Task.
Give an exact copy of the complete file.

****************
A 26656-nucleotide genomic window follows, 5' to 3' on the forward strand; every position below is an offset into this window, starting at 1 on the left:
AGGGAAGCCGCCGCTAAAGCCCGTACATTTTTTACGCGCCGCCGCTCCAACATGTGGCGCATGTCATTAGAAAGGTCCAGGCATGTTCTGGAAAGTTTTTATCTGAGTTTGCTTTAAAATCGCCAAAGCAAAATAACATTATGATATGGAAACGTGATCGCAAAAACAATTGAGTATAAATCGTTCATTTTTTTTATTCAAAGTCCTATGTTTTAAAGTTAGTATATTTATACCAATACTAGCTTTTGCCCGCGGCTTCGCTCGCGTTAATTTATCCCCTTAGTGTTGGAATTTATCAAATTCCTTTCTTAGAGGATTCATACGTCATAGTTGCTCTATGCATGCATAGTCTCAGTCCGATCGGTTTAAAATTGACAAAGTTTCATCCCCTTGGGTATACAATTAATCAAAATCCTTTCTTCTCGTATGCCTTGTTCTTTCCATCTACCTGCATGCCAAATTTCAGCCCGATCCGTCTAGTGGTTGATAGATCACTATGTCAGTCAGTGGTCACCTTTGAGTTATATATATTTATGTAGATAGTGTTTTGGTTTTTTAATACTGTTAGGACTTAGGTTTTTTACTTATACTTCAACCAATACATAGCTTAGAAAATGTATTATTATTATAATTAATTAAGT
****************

A 26656-nucleotide genomic window follows, 5' to 3' on the forward strand; every position below is an offset into this window, starting at 1 on the left:
AGGGAAGCCGCCGCTAAAGCCCGTACATTTTTTACGCGCCGCCGCTCCAACATGTGGCGCATGTCATTAGAAAGGTCCAGGCATGTTCTGGAAAGTTTTTATCTGAGTTTGCTTTAAAATCGCCAAAGCAAAATAACATTATGATATGGAAACGTGATCGCAAAAACAATTGAGTATAAATCGTTCATTTTTTTTATTCAAAGTCCTATGTTTTAAAGTTAGTATATTTATACCAATACTAGCTTTTGCCCGCGGCTTCGCTCGCGTTAATTTATCCCCTTAGTGTTGGAATTTATCAAATTCCTTTCTTAGAGGATTCATACGTCATAGTTGCTCTATGCATGCATAGTCTCAGTCCGATCGGTTTAAAATTGACAAAGTTTCATCCCCTTGGGTATACAATTAATCAAAATCCTTTCTTCTCGTATGCCTTGTTCTTTCCATCTACCTGCATGCCAAATTTCAGCCCGATCCGTCTAGTGGTTGATAGATCACTATGTCAGTCAGTGGTCACCTTTGAGTTATATATATTTATGTAGATAGTGTTTTGGTTTTTTAATACTGTTAGGACTTAGGTTTTTTACTTATACTTCAACCAATACATAGCTTAGAAAATGTATTATTATTATAATTAATTAAGT